3.1) What is an Uilleann Pipe?
A) The Uilleann pipe (UP) is a type of bagpipe native to Ireland. The UP is mechanically somewhat complex, and it is normally played while seated. It has a range of up to 2 octaves, and is usually pitched in the key of D. The piper inflates the bag by operating a bellows with one arm, and maintains pressure on the bag with the other arm. Main UP components includes a bag, a bellows, a double-reed chanter, zero or more drones (usually three), and zero or more stopped pipes called regulators (usually three).
3.2) I'd like to get started playing the Uilleann pipes. I keep hearing about practice sets, half sets, full sets and so on. What are the differences and which do I need to get started?
A) A practice set consists of a bag, bellows, and chanter, and is all you really need to get started. A half set consists of the practice set plus the drones, and is also reasonable for beginning players though you'll find that you won't actually use the drones for quite some time. A full set consists of the half set plus regulators. If you're just starting out on the pipes then it may be a matter of years before you're comfortable enough to manipulate the entire full set.
3.3) Where do I get Uilleann pipes, and how much will they cost me?
A) Uilleann pipes are less widely available than are Highland pipes, and therefore you may have to do a bit more searching. Some of the suppliers listed in part 2 deal in Uilleann pipes. Alternatively, you may wish to purchase a used set of pipes or a new set directly from a maker. Be aware that many pipe makers (especially the better ones) have backlogs, and there may be a long wait for a new set of pipes. As with Highland pipes, prices can vary widely. Good-quality half sets (new) can be found for as little as $1,200 and as much as $2,500. Practice sets may cost less, while full sets will cost a lot more.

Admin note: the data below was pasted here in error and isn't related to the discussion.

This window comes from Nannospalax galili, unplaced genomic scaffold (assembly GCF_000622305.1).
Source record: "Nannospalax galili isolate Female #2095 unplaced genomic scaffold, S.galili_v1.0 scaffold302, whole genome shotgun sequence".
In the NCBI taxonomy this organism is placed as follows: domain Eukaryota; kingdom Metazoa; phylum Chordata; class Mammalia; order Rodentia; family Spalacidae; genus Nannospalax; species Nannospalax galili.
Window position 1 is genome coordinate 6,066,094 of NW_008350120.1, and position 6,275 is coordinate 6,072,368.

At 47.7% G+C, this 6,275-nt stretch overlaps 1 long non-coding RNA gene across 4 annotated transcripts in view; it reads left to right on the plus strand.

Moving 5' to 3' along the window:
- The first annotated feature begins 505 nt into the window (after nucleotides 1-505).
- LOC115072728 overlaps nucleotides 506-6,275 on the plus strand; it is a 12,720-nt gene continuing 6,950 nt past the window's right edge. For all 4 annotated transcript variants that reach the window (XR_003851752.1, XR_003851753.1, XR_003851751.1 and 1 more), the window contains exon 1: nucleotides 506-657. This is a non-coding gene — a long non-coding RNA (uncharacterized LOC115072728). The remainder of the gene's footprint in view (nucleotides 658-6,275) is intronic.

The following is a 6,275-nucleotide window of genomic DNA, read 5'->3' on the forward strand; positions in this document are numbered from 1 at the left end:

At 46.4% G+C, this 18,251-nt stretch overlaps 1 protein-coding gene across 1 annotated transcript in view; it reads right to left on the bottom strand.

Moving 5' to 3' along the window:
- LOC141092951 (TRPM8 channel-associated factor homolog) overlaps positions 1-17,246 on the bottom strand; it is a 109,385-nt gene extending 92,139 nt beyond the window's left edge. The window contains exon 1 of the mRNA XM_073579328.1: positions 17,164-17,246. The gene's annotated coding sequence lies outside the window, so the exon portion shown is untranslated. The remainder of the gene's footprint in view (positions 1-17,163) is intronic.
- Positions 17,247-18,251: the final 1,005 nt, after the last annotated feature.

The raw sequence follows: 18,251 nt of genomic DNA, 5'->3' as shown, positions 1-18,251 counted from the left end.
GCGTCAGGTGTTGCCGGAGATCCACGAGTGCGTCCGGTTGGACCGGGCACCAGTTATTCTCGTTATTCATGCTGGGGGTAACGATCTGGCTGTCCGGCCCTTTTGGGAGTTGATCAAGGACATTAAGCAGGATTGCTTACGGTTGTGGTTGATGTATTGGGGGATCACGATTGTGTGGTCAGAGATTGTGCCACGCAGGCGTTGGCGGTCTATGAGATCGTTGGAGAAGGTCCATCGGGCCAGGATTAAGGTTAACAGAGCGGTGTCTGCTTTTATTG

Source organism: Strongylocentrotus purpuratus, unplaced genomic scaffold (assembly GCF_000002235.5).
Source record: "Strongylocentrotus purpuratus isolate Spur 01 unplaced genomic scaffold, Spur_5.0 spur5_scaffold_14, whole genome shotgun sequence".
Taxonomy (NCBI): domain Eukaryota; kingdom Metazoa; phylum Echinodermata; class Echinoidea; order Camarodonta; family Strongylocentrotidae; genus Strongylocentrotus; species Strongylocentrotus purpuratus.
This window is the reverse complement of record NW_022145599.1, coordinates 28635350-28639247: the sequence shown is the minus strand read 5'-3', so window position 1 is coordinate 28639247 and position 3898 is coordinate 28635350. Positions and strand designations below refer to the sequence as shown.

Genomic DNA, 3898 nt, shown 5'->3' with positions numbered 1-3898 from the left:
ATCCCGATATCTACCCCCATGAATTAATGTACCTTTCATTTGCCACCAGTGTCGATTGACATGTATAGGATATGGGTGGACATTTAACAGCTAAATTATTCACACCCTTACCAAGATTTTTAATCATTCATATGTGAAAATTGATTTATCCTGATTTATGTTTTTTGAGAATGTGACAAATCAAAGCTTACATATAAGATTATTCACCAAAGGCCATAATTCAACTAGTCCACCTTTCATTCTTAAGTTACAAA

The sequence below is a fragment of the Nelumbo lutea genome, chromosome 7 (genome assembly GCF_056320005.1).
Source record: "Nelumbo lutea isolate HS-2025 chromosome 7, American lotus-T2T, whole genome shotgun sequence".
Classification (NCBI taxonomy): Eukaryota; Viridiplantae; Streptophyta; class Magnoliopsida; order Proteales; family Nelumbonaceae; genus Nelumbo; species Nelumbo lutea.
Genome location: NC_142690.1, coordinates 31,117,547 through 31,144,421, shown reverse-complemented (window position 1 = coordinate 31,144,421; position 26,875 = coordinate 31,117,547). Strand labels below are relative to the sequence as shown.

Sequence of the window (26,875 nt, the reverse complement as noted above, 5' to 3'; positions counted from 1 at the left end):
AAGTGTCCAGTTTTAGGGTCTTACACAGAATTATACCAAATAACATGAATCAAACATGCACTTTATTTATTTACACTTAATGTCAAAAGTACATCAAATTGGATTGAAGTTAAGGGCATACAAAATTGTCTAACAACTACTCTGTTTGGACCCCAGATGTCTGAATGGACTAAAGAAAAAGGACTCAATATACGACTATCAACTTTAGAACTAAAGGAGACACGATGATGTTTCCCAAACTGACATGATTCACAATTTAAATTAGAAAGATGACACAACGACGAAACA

3.4) What else should I look for when starting?
A) As with any instrument, a good teacher is invaluable. You may also wish to consider one of the tutorials listed in "The Printed Word", below. Also, you'd be well advised to find one or more good books or pamphlets on reed making. Uilleann pipers should learn to make reeds early and often. Uilleann pipe reeds seem to be significantly less "interchangeable" than Highland pipe reeds. In other words, a chanter reed that works well in one UP chanter may not work well at all in yours. Unless you know of a good reed maker in your area, you're going to be making and/or tweaking your own reeds.
3.5) Do Uilleann pipes play a lot differently than Highland pipes?
A) Yes. The Uilleann pipes have a much wider range than do the Highland pipes (two octaves versus nine notes). Also, the spacing of the finger holes on the chanter is quite different, as is the fingering technique.Table of Contents Back: The Great Highland Bagpipe Forward: Other Types of Bagpipes If you have comments or suggestions, email me at firstname.lastname@example.org